Skip to Content
reality TV reviews, news, and analysis since 2000

MTV’s Are You the One season 8 casting sexually fluid, non-binary people

MTV’s Are You the One season 8 casting sexually fluid, non-binary people
Are You The One season 5's cast. The show is now casting for AYTO season 8. (Photo by MTV)

MTV’s Are You the One season 8 has been casting this summer, looking for the “usual hot singles” but also for “sexually fluid individuals,” according to casting web sites. Gender non-binary individuals can apply.

That’s a first for the MTV reality competition, which has so far featured a cast of straight men and women trying to figure out who their opposite-sex match is. The show is also currently casting sets of twins.

AYTO season eight will film in January 2019, according to one casting notice.

The production company, Lighthearted Entertainment, has a separate form for sexually fluid individuals to use when applying. It says:

“This season, in addition to our usual hot singles, we are particularly interested in casting SEXUALLY FLUID INDIVIDUALS. If you are over the age of 21 and open to dating all genders, please apply now!”

There’s also a separate form for twins to use. The twins form only gives the option of male or female, while the application for sexually fluid individuals allows applicants to choose non-binary.

Presumably, the search for contestants who aren’t straight means people of the same sex could match and/or hook up with each other—opening up more possibilities for matches, sexual tension, and drama.

AYTO season six cast, Are You the One cast

The Are You The One season six cast demonstrating what matters most to MTV: ripped, flawless bodies. (Photo by MTV)

It appears as though the season will follow the usual format—or at least, the production company’s language about the show has remained the same even as they’re searching for people who’d wouldn’t fit into this strict binary:

“If your perfect match was standing right in front of you, would you even know it? In the most ambitious dating experiment ever attempted, MTV will select 11 gorgeous single women and 11 hot single guys and put them through an extensive matchmaking process to find their perfect match. If they succeed, they’ll split the largest cash prize in MTV history – ONE MILLION DOLLARS.”

During season three, AYTO’s original host Ryan Devlin said in an interview that the show starts with “a massive pool” of possible contestants in order to find matches.

And asked about the possibility of doing a season with gay or bisexual cast members, he said:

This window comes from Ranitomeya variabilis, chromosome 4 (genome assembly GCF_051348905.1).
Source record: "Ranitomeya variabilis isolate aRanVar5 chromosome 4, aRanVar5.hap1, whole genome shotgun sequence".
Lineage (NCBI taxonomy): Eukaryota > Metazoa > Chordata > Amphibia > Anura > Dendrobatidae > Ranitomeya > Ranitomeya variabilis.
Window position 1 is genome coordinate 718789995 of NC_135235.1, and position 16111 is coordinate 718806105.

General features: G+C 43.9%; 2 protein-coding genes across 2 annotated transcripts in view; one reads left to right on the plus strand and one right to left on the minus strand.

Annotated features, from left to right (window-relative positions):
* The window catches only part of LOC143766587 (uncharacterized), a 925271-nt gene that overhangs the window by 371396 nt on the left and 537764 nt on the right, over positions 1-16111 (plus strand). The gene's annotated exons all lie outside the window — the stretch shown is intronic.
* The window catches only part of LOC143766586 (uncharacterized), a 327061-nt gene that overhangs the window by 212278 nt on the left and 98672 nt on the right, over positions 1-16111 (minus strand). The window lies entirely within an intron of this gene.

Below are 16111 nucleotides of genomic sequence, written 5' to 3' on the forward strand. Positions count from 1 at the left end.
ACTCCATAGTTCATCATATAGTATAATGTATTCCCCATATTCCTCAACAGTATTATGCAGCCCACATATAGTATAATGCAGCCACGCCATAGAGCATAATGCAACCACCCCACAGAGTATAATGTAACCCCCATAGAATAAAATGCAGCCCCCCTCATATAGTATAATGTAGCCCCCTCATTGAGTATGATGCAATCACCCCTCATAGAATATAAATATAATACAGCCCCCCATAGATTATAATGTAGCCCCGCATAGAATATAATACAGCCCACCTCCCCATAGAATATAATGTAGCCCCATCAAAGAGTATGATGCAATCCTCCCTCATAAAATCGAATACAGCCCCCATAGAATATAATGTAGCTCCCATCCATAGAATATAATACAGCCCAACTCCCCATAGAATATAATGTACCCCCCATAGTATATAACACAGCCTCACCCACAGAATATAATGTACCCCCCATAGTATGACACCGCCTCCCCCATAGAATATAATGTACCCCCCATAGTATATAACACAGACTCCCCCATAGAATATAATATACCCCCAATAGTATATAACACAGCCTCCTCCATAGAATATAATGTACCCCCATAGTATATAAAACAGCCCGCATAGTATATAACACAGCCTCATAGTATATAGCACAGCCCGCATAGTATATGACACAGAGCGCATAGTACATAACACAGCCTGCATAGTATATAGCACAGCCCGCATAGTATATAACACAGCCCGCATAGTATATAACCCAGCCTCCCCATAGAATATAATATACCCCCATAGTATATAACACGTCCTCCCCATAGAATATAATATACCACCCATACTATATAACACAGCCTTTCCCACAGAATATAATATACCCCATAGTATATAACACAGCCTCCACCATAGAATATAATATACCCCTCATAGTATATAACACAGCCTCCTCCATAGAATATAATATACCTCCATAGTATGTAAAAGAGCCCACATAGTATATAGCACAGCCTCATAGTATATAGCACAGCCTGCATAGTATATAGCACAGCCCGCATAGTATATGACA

“I’d watch it and certainly host it. There’s so many people out there looking for love. And there’s casting challenges with anything, but I think it’d be fantastic. So yes, season four or a spin-off even—I would love to see it. I know there’s been discussion about this and I don’t know where they’re at, but I’ll be sitting down with producers soon about season four and I’ll bring it up again.”

Of course, he most likely will not host it, since he was replaced as host by Terrence J in season six.

One casting call, posted to by Little Chad Casting, is specifically for “bisexual, pansexual, or sexually fluid men”—and, actually, even more specifically: “BI-SEXUAL, PANSEXUAL OR SEXUALLY FLUID single male models to star on the newest season of MTV’S hit show.”

Being so transparent in a search for models may seem odd, but clearly, physical appearance is what matters most for Are You The One, after all, so that viewers can appreciate, ogle, and/or hold up the cast’s bodies as impossible standards for themselves.

At least now, there will be more diversity in who those beautiful people are attracted to.

All reality blurred content is independently selected, including links to products or services. However, if you buy something after clicking an affiliate link, I may earn a commission, which helps support reality blurred. Learn more.

More from reality blurred

About the author

  • Andy Dehnart

    Andy Dehnart is the creator of reality blurred and a writer and teacher who obsessively and critically covers reality TV and unscripted entertainment, focusing on how it’s made and what it means.

Discussion: your turn

I think of writing about television as the start of a conversation, and I value your contributions to that conversation. We’ve created a community that connects people through open and thoughtful conversations about the TV we’re watching and the stories about it.

To share our perspectives and exchange ideas in a welcoming, supportive space, I’ve created these rules for commenting here. By commenting below, you confirm that you’ve read and agree to those rules.

Happy discussing!